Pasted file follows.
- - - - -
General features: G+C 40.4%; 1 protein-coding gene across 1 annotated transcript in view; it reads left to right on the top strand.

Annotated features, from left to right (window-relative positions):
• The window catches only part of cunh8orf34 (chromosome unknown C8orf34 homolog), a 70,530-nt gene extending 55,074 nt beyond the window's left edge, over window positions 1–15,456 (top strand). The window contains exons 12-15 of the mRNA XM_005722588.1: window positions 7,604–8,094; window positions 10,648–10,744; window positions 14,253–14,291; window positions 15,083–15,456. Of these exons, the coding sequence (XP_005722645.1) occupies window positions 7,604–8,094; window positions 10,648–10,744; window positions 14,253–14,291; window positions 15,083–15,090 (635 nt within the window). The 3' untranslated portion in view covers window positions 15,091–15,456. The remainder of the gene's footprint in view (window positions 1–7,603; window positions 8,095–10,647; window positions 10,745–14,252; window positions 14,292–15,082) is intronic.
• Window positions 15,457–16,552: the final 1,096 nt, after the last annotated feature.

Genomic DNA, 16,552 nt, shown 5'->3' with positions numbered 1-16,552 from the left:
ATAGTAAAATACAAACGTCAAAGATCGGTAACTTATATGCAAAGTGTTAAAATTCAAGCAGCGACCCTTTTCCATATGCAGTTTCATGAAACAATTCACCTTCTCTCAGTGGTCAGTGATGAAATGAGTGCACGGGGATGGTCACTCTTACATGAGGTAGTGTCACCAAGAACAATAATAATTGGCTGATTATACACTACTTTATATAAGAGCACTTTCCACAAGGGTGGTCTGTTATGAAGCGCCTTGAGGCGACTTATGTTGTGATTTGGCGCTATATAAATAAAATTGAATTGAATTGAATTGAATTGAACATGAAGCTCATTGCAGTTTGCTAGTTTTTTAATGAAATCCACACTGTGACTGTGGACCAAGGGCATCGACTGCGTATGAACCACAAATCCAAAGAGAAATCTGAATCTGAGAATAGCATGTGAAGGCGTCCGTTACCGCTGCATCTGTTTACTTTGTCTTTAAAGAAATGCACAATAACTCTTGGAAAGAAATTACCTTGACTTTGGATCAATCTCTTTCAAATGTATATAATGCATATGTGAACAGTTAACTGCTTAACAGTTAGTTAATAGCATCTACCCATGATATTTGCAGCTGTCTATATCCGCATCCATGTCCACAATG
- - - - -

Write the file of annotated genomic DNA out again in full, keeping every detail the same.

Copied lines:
General features: G+C 40.4%; 1 protein-coding gene across 1 annotated transcript in view; it reads left to right on the top strand.

Annotated features, from left to right (window-relative positions):
• The window catches only part of cunh8orf34 (chromosome unknown C8orf34 homolog), a 70,530-nt gene extending 55,074 nt beyond the window's left edge, over window positions 1–15,456 (top strand). The window contains exons 12-15 of the mRNA XM_005722588.1: window positions 7,604–8,094; window positions 10,648–10,744; window positions 14,253–14,291; window positions 15,083–15,456. Of these exons, the coding sequence (XP_005722645.1) occupies window positions 7,604–8,094; window positions 10,648–10,744; window positions 14,253–14,291; window positions 15,083–15,090 (635 nt within the window). The 3' untranslated portion in view covers window positions 15,091–15,456. The remainder of the gene's footprint in view (window positions 1–7,603; window positions 8,095–10,647; window positions 10,745–14,252; window positions 14,292–15,082) is intronic.
• Window positions 15,457–16,552: the final 1,096 nt, after the last annotated feature.

Genomic DNA, 16,552 nt, shown 5'->3' with positions numbered 1-16,552 from the left:
ATAGTAAAATACAAACGTCAAAGATCGGTAACTTATATGCAAAGTGTTAAAATTCAAGCAGCGACCCTTTTCCATATGCAGTTTCATGAAACAATTCACCTTCTCTCAGTGGTCAGTGATGAAATGAGTGCACGGGGATGGTCACTCTTACATGAGGTAGTGTCACCAAGAACAATAATAATTGGCTGATTATACACTACTTTATATAAGAGCACTTTCCACAAGGGTGGTCTGTTATGAAGCGCCTTGAGGCGACTTATGTTGTGATTTGGCGCTATATAAATAAAATTGAATTGAATTGAATTGAATTGAACATGAAGCTCATTGCAGTTTGCTAGTTTTTTAATGAAATCCACACTGTGACTGTGGACCAAGGGCATCGACTGCGTATGAACCACAAATCCAAAGAGAAATCTGAATCTGAGAATAGCATGTGAAGGCGTCCGTTACCGCTGCATCTGTTTACTTTGTCTTTAAAGAAATGCACAATAACTCTTGGAAAGAAATTACCTTGACTTTGGATCAATCTCTTTCAAATGTATATAATGCATATGTGAACAGTTAACTGCTTAACAGTTAGTTAATAGCATCTACCCATGATATTTGCAGCTGTCTATATCCGCATCCATGTCCACAATG